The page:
announced the discovery of an exotic binary star system,
AR Scorpii. The system is in the Scorpius constellation.
Photos: Supplied

See article on Nature’s website 

In future, stargazers and astronomers will look at the Scorpius constellation near the Milky Way with new eyes. Earlier this year, a group of international astronomers announced the discovery of an exotic binary star system, AR Scorpii. The system is in the Scorpius constellation.

Prof Pieter Meintjes, researcher in the Department of Physics at the University of the Free State (UFS), worked with four colleagues on what he describes as a “wonderful discovery”. This sensational discovery, which could lead to the production of cleaner energy on Earth, will be published in the research journal, Nature, early in 2017.

Model developed to interpret new set of measurements
The exotic binary star which was discovered consists of a red dwarf and a white dwarf revolving around each other every 3,5 hours. The binary system showed very prominent pulsations of 117 and 118 seconds respectively. The pulsations can be explained by a bundle radiation produced by the white dwarf star.

“These new observations have shown that the radiation is strongly polarised, a sign that we are dealing with synchrotron radiation here. Synchrotron radiation is produced by electrons accelerated to extremely high energy levels in the magnetic field of the white dwarf star,” says Prof Meintjes.

He developed a theoretical model to interpret a new set of measurements that was taken by the 1,9 m telescope and the 10 m SALT telescope at the South African Astronomical Observatory (SAA0).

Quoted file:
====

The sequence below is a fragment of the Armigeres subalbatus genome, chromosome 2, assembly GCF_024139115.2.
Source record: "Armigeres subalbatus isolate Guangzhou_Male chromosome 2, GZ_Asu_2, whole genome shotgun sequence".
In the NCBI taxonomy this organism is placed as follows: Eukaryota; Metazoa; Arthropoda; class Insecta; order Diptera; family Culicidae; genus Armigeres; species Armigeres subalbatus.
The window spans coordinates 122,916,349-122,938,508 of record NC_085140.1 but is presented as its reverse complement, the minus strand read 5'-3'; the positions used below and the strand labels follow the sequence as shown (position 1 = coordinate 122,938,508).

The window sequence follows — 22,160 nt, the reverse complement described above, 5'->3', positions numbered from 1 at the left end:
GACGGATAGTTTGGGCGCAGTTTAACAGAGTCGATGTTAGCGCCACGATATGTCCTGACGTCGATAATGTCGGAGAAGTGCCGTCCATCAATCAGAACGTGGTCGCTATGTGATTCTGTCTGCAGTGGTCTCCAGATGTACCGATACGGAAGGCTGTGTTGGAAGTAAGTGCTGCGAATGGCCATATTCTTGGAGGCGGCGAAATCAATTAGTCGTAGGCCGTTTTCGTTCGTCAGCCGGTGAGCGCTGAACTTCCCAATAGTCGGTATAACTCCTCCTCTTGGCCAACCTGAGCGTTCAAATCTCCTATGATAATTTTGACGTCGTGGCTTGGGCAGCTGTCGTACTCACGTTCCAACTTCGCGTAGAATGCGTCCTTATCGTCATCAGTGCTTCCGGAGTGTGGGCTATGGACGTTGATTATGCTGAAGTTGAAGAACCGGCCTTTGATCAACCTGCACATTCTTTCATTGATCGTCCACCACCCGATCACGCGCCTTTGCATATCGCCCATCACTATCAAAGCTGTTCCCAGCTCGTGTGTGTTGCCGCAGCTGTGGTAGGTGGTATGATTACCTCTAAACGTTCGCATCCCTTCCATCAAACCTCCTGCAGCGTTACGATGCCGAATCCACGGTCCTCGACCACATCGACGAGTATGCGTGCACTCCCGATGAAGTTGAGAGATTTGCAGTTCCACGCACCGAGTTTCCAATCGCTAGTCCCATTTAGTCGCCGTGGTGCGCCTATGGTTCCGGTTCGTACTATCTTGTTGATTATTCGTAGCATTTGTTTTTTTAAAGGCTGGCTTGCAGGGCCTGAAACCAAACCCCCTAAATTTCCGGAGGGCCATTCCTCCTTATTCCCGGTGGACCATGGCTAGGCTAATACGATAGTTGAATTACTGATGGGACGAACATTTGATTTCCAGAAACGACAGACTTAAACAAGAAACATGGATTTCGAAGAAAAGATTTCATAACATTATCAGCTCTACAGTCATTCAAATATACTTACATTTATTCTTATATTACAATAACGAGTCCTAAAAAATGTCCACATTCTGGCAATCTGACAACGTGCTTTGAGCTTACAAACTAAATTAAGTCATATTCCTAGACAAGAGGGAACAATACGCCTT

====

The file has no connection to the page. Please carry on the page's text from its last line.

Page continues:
Totally unique phenomenon could contribute to energy production on Earth
“I further indicated that the interaction between the magnetic fields of the white dwarf star and the red dwarf star induces secondary processes that specifically describe the behaviour of the radiation in the radio band and infrared band accurately. AR Sco is the first white-red dwarf binary system of which all the pulsated radiation could be explained by the synchrotron process, which is totally unique,” says Prof Meintjes.

According to Prof Meintjes, the value of the model lies in the fact that the processes which produce the radiation in AR Sco, can also be applied to produce energy on Earth.

 

Plasma reactors are based on roughly the same processes which apply in AR Sco, and with refining, it could be utilised to generate electricity in future. This will be much cleaner than nuclear energy.

 

The model developed by Prof Meintjes explains all the radiation in the system – from radio waves to X-rays – in terms of electrons accelerated to extremely high energy levels by electric fields in the system, which then produce synchrotron radiation over a very wide band of the electromagnetic spectrum.

Prof Meintjes is currently working on a follow-up article examining the evolution of the AR Sco, in other words, the origin of such a unique system and the final state towards which it is evolving. “My vision for the immediate future is therefore to develop a model for the evolution of the source concerned,” he says.